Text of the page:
clock menu more-arrow no yes mobile

Filed under:

What domestic work looks and feels like right now

One domestic worker on cleaning through Covid-19, the fight for benefits, and how workers can protect themselves.

A close-up of a person’s hands with blue gloves on, spraying household cleaner on the arm of a chair.
Domestic workers in the US haven’t stopped working, but their work has gotten less stable and more dangerous.
Getty Images

Maria has been a domestic worker for nearly 20 years. She immigrated to South Florida from Peru in the early 2000s and quickly got to work building a life for herself and her family. Today, she has a kid in college, a cleaning business with her husband, and up until the Covid-19 pandemic started, was well on her way to securing funds for a new apartment. (Maria’s family is currently living with her 82-year-old mother in order to save money.) A year ago, Maria found herself working almost every day, sometimes cleaning two houses in an afternoon. But in the Covid-19 era, she tells me that she’s lost 50 percent of her clients. Sometimes, she can only book one, maybe two shifts a week.

Maria, who asked Vox to use a pseudonym for her in this story, understands her disadvantages. She’s on the front lines, doing her best to scrape by, with no social safety net to bail her out. The Covid-19 relief bills that have been passed by Congress have mostly ignored the millions of undocumented essential workers who never had the chance to suspend work as the virus took hold in America. “Nonresident aliens” were precluded from receiving the first round of $1,200 stimulus checks, and as the government distributes its $600 checks, they will go unacknowledged again.

All of this has forced Maria to tighten her belt. She says her family is far more modest with the food they buy, and she takes extra precautions when she cleans houses for fear of exposing her mother, who falls into the high-risk demographic. In recent years, Maria has gotten involved in the justice movement for her industry. She’s a member of the National Domestic Workers Alliance and advocates for overtime compensation, sick leave, and paid time off — which she says are long-overdue benefits for a fundamental organ of US labor. We talked about that, as well as what it’s like to clean in a shower cap and goggles, and the anxiety that comes with knocking on someone’s door in the middle of a pandemic.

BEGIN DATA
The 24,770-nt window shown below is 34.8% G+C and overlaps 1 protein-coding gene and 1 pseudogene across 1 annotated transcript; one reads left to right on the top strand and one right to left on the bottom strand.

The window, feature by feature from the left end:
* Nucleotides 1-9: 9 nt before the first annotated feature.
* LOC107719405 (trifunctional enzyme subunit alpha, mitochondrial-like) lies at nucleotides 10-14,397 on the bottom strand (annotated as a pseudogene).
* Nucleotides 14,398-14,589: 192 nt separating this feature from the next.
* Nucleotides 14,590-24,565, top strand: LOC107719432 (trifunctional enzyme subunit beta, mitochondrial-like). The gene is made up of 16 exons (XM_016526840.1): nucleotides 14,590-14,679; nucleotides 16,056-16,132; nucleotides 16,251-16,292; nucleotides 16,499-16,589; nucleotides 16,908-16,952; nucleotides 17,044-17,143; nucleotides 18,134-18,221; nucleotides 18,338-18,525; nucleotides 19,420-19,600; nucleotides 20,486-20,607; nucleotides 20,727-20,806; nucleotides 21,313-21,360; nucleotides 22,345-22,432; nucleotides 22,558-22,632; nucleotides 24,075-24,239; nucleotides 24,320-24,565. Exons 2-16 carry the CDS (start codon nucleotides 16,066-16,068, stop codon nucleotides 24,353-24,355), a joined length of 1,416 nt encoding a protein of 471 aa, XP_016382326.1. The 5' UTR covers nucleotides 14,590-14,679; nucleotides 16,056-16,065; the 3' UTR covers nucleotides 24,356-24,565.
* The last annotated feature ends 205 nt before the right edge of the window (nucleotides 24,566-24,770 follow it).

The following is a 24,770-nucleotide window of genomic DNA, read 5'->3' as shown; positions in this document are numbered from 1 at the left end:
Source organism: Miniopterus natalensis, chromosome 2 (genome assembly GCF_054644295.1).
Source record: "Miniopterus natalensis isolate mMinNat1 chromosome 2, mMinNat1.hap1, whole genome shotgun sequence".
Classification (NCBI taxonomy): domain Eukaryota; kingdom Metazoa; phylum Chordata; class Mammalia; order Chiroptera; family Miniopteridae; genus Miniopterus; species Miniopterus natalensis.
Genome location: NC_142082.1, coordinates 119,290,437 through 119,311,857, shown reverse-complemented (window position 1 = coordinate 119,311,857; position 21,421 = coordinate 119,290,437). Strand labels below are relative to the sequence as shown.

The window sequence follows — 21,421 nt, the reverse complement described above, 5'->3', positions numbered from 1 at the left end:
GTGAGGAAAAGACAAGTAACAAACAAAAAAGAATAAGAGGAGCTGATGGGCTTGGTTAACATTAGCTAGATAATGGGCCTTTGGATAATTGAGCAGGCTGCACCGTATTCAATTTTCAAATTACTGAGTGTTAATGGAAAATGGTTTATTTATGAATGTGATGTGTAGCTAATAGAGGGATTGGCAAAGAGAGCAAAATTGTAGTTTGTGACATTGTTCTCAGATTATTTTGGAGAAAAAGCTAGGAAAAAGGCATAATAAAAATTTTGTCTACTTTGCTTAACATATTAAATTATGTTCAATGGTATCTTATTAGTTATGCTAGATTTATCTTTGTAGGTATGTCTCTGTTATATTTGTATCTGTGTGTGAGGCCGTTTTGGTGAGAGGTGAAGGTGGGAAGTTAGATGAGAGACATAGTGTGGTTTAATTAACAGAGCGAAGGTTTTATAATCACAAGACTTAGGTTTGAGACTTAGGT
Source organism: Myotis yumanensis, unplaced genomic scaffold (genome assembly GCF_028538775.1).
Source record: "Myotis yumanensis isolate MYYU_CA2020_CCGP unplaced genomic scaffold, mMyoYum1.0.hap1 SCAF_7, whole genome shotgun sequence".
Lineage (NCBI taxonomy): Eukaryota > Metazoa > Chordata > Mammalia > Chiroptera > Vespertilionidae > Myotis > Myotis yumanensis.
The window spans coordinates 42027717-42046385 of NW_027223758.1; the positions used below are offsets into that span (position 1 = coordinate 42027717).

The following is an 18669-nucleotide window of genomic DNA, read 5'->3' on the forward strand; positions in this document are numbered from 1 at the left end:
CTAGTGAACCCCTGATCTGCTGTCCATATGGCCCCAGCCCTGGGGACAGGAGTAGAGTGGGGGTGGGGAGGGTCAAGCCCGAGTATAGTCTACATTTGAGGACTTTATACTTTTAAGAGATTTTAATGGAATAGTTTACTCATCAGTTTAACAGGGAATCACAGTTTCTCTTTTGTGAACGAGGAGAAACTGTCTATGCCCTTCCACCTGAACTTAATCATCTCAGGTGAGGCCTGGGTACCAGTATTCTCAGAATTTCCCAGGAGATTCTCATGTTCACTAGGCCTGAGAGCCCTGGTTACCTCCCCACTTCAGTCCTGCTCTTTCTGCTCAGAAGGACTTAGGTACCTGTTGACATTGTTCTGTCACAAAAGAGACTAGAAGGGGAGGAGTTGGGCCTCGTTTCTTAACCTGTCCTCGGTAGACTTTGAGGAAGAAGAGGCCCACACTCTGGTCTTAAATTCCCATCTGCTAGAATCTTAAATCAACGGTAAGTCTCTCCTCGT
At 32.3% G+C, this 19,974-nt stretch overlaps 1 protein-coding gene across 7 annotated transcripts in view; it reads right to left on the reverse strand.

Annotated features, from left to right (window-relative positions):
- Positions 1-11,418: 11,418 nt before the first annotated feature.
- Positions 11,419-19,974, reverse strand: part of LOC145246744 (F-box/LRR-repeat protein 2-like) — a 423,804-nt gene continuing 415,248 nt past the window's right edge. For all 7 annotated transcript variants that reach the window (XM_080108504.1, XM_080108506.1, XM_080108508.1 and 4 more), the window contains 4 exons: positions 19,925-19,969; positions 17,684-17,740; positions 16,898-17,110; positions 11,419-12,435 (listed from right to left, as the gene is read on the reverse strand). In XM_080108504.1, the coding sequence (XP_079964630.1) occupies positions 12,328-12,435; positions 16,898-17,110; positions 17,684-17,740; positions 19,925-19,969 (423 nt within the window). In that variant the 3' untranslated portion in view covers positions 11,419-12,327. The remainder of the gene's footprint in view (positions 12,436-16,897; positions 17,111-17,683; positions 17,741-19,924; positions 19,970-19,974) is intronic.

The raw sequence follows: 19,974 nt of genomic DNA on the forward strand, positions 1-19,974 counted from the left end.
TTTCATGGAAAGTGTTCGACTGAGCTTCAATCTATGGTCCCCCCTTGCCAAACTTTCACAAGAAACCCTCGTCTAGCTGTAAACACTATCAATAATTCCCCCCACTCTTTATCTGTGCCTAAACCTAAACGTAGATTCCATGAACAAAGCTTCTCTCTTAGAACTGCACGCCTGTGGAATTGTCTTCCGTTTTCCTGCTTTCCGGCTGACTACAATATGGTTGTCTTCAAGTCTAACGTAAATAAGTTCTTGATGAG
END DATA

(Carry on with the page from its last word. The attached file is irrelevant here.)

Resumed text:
How did you get your start as a domestic worker after immigrating from Peru?

I came to the United States with my university degree in psychology from my country. It was my dream, and still is my dream, to work as a psychologist. But it was more convenient to work in cleaning in offices and houses. I’ve been doing that for 17 years now. I work with my husband. He started with me about two years ago.

Who brought you into the business?

One of my brothers was living here before me. When I came to Florida I contacted him, and he told me to get a job in this industry.

When did the pandemic start to affect you back in March? How do you remember that time?

It affected me immediately. Before the pandemic, we were doing well. We had a lot of clients and were working every day full time. But then the clients got scared about us going to their houses and they started to cancel. In a very short time, we only had half of our clients. All that happened within a month.

How did your schedule change after that?